However, as my right hon. Friend clearly said, in some homes, the cost of installing a meter would be unreasonable and it would be unpracticable to fit one. Ofwat is the economic regulator of the water industry and defines what it believes to be an unreasonable cost to be met by customers. Meters are generally installed at the boundary of a property. However, where companies need to split supply pipes between properties, excessive costs can arise—for example, in homes with shared water supply pipes or in flats. Therefore, in many cities, including Oxford, a number of households are currently unable to have meters fitted.

I hope that the number of households affected will come down as new technological solutions are developed; but in the meantime, we believe that customers who are affected and who have asked to change should not have to stay on their current unmeasured charge. The assessed charge was developed for those customers. Under current legislation, it is only those customers who are eligible, and the assessed charge is very much a fall-back option. None the less, as my right hon. Friend has clearly said, there are issues to be addressed and I recognise that.

Companies must state what their assessed charge is in their charges scheme, which is a public document available directly from companies or on websites. As my right hon. Friend said, those schemes are approved by Ofwat every year. Companies must charge their customers according to their charging schemes. The
23 May 2007 : Column 488WH
Secretary of State can give guidance on matters that Ofwat should take into account in approving charging schemes.

In 2000, we issued guidance stating that different companies may put forward different proposals for charges in specific circumstances, depending on local views, priorities and concerns. The guidance gave examples of charges that could work, that are in line with the average measured charge for a company or that bear as much relation as possible to the volume of water that a customer is likely to use. However, it is for individual customers and Ofwat to decide how they set those charges. I am aware that the types of assessed charges differ from water company to water company.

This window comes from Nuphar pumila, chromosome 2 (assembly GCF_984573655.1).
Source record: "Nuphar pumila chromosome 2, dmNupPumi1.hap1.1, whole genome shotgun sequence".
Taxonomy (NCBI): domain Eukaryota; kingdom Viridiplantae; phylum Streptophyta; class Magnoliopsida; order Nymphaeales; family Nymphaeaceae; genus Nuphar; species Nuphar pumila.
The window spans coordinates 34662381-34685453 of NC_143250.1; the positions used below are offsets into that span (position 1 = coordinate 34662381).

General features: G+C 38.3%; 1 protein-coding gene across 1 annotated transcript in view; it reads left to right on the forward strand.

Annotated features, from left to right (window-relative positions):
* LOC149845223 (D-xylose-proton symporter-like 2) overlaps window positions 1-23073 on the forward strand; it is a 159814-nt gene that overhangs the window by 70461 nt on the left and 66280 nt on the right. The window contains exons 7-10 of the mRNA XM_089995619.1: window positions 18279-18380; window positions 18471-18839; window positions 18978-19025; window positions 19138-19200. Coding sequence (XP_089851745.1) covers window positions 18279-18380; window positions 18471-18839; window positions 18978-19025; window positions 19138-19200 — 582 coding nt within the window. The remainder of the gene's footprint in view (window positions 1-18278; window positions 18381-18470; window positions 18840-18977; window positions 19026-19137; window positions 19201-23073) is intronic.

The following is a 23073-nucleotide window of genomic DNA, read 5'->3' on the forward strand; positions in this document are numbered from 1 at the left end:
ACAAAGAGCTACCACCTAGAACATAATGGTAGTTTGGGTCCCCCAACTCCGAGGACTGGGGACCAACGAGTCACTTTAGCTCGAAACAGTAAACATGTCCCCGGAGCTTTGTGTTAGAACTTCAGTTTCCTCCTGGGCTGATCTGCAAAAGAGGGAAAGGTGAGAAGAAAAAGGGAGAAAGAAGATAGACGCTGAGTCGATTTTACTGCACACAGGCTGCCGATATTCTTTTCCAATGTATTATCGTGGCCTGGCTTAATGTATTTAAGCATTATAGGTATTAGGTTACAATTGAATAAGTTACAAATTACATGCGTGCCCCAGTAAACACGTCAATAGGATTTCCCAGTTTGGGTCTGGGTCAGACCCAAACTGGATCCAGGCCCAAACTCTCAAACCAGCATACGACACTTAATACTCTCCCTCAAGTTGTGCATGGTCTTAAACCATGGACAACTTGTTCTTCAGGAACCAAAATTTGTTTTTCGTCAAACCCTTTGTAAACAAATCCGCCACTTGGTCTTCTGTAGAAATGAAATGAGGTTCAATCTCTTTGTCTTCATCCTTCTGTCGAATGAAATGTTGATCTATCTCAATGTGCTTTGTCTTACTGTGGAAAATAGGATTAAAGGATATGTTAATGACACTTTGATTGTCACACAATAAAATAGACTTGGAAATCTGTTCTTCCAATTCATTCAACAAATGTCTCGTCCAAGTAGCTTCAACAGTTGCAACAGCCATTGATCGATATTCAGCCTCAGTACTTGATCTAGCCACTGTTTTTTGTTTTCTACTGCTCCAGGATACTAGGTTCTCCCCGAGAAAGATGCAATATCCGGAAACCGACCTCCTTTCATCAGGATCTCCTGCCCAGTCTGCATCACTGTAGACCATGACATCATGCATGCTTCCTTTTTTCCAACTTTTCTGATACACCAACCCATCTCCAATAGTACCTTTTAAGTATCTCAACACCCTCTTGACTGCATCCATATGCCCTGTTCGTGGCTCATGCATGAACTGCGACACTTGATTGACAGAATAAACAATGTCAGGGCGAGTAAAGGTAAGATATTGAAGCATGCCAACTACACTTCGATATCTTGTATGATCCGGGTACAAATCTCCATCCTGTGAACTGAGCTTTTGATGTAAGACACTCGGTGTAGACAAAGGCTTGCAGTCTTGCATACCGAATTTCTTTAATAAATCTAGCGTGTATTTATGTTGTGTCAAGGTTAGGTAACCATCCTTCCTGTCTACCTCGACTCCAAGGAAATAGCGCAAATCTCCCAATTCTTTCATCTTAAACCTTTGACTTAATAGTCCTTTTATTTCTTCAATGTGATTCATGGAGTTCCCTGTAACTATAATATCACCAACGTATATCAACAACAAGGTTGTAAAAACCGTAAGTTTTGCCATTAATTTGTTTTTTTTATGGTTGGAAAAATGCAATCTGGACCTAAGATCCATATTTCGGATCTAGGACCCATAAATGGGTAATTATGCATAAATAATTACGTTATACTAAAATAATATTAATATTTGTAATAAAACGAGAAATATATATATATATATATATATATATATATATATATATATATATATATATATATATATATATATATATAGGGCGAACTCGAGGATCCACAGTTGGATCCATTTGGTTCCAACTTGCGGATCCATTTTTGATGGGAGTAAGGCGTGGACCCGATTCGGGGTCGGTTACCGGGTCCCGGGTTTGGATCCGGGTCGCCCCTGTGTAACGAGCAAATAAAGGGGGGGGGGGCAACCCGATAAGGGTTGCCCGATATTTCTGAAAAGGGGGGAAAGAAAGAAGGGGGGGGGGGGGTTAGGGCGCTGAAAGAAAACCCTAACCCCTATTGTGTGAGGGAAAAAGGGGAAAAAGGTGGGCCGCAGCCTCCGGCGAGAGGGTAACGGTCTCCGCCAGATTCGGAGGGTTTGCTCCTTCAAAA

Mr. Andrew Smith: In my contribution, I questioned the variability to which the Minister is referring, because I think that there is a case for consistency, especially where pensioners are concerned. However, does not that variability make clear publicity all the more important? Residents have a right to redress and to know what they are entitled to. Often the experience of my constituents and others is that they do not get clear and accurate information when they use water company helplines, and they are therefore losing out.

Ian Pearson: I agree with my right hon. Friend that there is an issue about consumers having the information to be able to make choices. In this case, I concur that more ought to be done. Certainly, I expect Ofwat to ensure that charges are fair, and as has been outlined, its policy is that, in setting assessed charges, companies should use a reasonable estimate of the quantity of water that a type of customer is likely to use.

Ofwat used to believe that an assessed charge could be set according to the average metered charge. However, that is no longer deemed acceptable because Ofwat believes—rightly, in my view—that customers who want a meter but are unable to have one fitted will generally have a lower consumption than the average metered household.

In 2006-07, five companies set their assessed charges equal to the average metered bill. Ofwat asked those companies to review their charges, and I am pleased to say that all five companies are addressing the issue. In Thames Water’s case, the assessed water charge has been based on the average metered household bill. However, this year, it has been held at the same level as last year, while the average metered bill has increased to £254. I should add also that average unmetered bills remain highest, having increased by £14 to £281.